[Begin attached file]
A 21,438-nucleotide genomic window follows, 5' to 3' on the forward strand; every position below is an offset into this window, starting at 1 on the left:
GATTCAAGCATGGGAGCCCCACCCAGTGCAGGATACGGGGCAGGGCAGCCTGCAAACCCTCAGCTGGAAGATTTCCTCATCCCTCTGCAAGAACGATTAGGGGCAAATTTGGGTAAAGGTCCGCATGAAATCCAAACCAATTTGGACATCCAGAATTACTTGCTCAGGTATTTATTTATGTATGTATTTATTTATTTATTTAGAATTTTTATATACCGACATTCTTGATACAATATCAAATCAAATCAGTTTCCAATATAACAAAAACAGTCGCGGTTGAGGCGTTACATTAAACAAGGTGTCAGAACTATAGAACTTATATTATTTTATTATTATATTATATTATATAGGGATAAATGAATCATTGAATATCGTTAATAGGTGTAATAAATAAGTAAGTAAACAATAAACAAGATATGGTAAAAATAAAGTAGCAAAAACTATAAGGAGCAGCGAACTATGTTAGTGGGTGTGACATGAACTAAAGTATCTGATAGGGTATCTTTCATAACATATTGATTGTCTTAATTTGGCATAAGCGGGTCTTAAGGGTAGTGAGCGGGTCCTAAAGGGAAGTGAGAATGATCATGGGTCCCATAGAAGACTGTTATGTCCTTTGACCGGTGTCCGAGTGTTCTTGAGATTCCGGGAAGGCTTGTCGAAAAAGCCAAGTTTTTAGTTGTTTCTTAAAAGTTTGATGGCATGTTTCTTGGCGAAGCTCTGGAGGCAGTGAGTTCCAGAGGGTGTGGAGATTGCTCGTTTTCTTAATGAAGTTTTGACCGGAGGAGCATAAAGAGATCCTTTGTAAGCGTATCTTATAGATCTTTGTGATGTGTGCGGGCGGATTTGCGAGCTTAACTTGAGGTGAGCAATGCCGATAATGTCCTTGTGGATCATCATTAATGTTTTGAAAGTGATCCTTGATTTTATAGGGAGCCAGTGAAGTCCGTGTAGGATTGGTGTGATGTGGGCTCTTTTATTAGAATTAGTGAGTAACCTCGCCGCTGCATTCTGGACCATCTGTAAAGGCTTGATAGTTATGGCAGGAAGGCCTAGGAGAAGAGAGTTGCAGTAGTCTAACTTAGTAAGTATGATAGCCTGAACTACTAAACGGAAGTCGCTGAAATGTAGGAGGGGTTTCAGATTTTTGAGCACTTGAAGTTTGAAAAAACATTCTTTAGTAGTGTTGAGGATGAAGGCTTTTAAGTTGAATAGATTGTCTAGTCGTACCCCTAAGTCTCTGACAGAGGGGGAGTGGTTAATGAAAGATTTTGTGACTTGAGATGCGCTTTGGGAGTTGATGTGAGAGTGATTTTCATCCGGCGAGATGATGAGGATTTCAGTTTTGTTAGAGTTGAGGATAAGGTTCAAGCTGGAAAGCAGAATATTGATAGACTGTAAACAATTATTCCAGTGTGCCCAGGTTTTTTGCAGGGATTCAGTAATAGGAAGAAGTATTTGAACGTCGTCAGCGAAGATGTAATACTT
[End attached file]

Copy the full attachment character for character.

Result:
A 21,438-nucleotide genomic window follows, 5' to 3' on the forward strand; every position below is an offset into this window, starting at 1 on the left:
GATTCAAGCATGGGAGCCCCACCCAGTGCAGGATACGGGGCAGGGCAGCCTGCAAACCCTCAGCTGGAAGATTTCCTCATCCCTCTGCAAGAACGATTAGGGGCAAATTTGGGTAAAGGTCCGCATGAAATCCAAACCAATTTGGACATCCAGAATTACTTGCTCAGGTATTTATTTATGTATGTATTTATTTATTTATTTAGAATTTTTATATACCGACATTCTTGATACAATATCAAATCAAATCAGTTTCCAATATAACAAAAACAGTCGCGGTTGAGGCGTTACATTAAACAAGGTGTCAGAACTATAGAACTTATATTATTTTATTATTATATTATATTATATAGGGATAAATGAATCATTGAATATCGTTAATAGGTGTAATAAATAAGTAAGTAAACAATAAACAAGATATGGTAAAAATAAAGTAGCAAAAACTATAAGGAGCAGCGAACTATGTTAGTGGGTGTGACATGAACTAAAGTATCTGATAGGGTATCTTTCATAACATATTGATTGTCTTAATTTGGCATAAGCGGGTCTTAAGGGTAGTGAGCGGGTCCTAAAGGGAAGTGAGAATGATCATGGGTCCCATAGAAGACTGTTATGTCCTTTGACCGGTGTCCGAGTGTTCTTGAGATTCCGGGAAGGCTTGTCGAAAAAGCCAAGTTTTTAGTTGTTTCTTAAAAGTTTGATGGCATGTTTCTTGGCGAAGCTCTGGAGGCAGTGAGTTCCAGAGGGTGTGGAGATTGCTCGTTTTCTTAATGAAGTTTTGACCGGAGGAGCATAAAGAGATCCTTTGTAAGCGTATCTTATAGATCTTTGTGATGTGTGCGGGCGGATTTGCGAGCTTAACTTGAGGTGAGCAATGCCGATAATGTCCTTGTGGATCATCATTAATGTTTTGAAAGTGATCCTTGATTTTATAGGGAGCCAGTGAAGTCCGTGTAGGATTGGTGTGATGTGGGCTCTTTTATTAGAATTAGTGAGTAACCTCGCCGCTGCATTCTGGACCATCTGTAAAGGCTTGATAGTTATGGCAGGAAGGCCTAGGAGAAGAGAGTTGCAGTAGTCTAACTTAGTAAGTATGATAGCCTGAACTACTAAACGGAAGTCGCTGAAATGTAGGAGGGGTTTCAGATTTTTGAGCACTTGAAGTTTGAAAAAACATTCTTTAGTAGTGTTGAGGATGAAGGCTTTTAAGTTGAATAGATTGTCTAGTCGTACCCCTAAGTCTCTGACAGAGGGGGAGTGGTTAATGAAAGATTTTGTGACTTGAGATGCGCTTTGGGAGTTGATGTGAGAGTGATTTTCATCCGGCGAGATGATGAGGATTTCAGTTTTGTTAGAGTTGAGGATAAGGTTCAAGCTGGAAAGCAGAATATTGATAGACTGTAAACAATTATTCCAGTGTGCCCAGGTTTTTTGCAGGGATTCAGTAATAGGAAGAAGTATTTGAACGTCGTCAGCGAAGATGTAATACTT